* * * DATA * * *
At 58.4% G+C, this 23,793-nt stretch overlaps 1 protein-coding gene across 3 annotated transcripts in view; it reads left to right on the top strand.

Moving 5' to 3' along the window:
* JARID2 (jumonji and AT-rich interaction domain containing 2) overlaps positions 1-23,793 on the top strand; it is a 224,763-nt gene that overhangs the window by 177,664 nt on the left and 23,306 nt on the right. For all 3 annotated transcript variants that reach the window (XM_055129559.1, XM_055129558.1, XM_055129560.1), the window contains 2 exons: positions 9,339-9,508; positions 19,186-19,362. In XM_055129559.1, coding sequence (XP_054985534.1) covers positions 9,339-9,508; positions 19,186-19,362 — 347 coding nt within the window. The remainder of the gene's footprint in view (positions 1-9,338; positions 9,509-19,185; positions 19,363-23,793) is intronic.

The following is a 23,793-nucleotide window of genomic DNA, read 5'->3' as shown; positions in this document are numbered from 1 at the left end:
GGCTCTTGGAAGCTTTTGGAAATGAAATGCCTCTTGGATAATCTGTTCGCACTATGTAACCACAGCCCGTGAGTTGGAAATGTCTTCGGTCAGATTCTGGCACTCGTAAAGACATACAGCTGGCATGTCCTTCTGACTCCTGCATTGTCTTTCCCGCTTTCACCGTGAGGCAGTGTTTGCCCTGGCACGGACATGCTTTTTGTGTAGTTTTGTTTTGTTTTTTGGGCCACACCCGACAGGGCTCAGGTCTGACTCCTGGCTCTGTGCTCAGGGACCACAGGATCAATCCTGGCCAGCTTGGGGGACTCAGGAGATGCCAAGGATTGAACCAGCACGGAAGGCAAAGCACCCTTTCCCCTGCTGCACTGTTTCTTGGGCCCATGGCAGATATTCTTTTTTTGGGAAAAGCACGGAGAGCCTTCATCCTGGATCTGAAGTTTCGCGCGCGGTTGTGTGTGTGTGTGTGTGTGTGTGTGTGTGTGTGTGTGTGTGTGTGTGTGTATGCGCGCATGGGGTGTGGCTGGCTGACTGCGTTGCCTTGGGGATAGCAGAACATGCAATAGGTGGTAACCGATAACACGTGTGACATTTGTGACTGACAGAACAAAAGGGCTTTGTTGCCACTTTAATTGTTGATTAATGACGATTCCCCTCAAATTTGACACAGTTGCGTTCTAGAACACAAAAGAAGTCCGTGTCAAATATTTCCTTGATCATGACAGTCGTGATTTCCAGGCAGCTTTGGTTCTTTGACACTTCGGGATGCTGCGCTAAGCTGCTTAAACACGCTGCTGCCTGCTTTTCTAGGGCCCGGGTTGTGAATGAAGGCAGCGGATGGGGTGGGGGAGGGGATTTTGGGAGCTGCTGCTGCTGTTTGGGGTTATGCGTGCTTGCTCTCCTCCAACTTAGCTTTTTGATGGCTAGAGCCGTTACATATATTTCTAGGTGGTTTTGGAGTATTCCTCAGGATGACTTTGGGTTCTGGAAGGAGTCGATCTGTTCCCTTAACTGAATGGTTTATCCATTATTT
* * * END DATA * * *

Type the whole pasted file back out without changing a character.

At 58.4% G+C, this 23,793-nt stretch overlaps 1 protein-coding gene across 3 annotated transcripts in view; it reads left to right on the top strand.

Moving 5' to 3' along the window:
* JARID2 (jumonji and AT-rich interaction domain containing 2) overlaps positions 1-23,793 on the top strand; it is a 224,763-nt gene that overhangs the window by 177,664 nt on the left and 23,306 nt on the right. For all 3 annotated transcript variants that reach the window (XM_055129559.1, XM_055129558.1, XM_055129560.1), the window contains 2 exons: positions 9,339-9,508; positions 19,186-19,362. In XM_055129559.1, coding sequence (XP_054985534.1) covers positions 9,339-9,508; positions 19,186-19,362 — 347 coding nt within the window. The remainder of the gene's footprint in view (positions 1-9,338; positions 9,509-19,185; positions 19,363-23,793) is intronic.

The following is a 23,793-nucleotide window of genomic DNA, read 5'->3' as shown; positions in this document are numbered from 1 at the left end:
GGCTCTTGGAAGCTTTTGGAAATGAAATGCCTCTTGGATAATCTGTTCGCACTATGTAACCACAGCCCGTGAGTTGGAAATGTCTTCGGTCAGATTCTGGCACTCGTAAAGACATACAGCTGGCATGTCCTTCTGACTCCTGCATTGTCTTTCCCGCTTTCACCGTGAGGCAGTGTTTGCCCTGGCACGGACATGCTTTTTGTGTAGTTTTGTTTTGTTTTTTGGGCCACACCCGACAGGGCTCAGGTCTGACTCCTGGCTCTGTGCTCAGGGACCACAGGATCAATCCTGGCCAGCTTGGGGGACTCAGGAGATGCCAAGGATTGAACCAGCACGGAAGGCAAAGCACCCTTTCCCCTGCTGCACTGTTTCTTGGGCCCATGGCAGATATTCTTTTTTTGGGAAAAGCACGGAGAGCCTTCATCCTGGATCTGAAGTTTCGCGCGCGGTTGTGTGTGTGTGTGTGTGTGTGTGTGTGTGTGTGTGTGTGTGTGTGTGTGTATGCGCGCATGGGGTGTGGCTGGCTGACTGCGTTGCCTTGGGGATAGCAGAACATGCAATAGGTGGTAACCGATAACACGTGTGACATTTGTGACTGACAGAACAAAAGGGCTTTGTTGCCACTTTAATTGTTGATTAATGACGATTCCCCTCAAATTTGACACAGTTGCGTTCTAGAACACAAAAGAAGTCCGTGTCAAATATTTCCTTGATCATGACAGTCGTGATTTCCAGGCAGCTTTGGTTCTTTGACACTTCGGGATGCTGCGCTAAGCTGCTTAAACACGCTGCTGCCTGCTTTTCTAGGGCCCGGGTTGTGAATGAAGGCAGCGGATGGGGTGGGGGAGGGGATTTTGGGAGCTGCTGCTGCTGTTTGGGGTTATGCGTGCTTGCTCTCCTCCAACTTAGCTTTTTGATGGCTAGAGCCGTTACATATATTTCTAGGTGGTTTTGGAGTATTCCTCAGGATGACTTTGGGTTCTGGAAGGAGTCGATCTGTTCCCTTAACTGAATGGTTTATCCATTATTT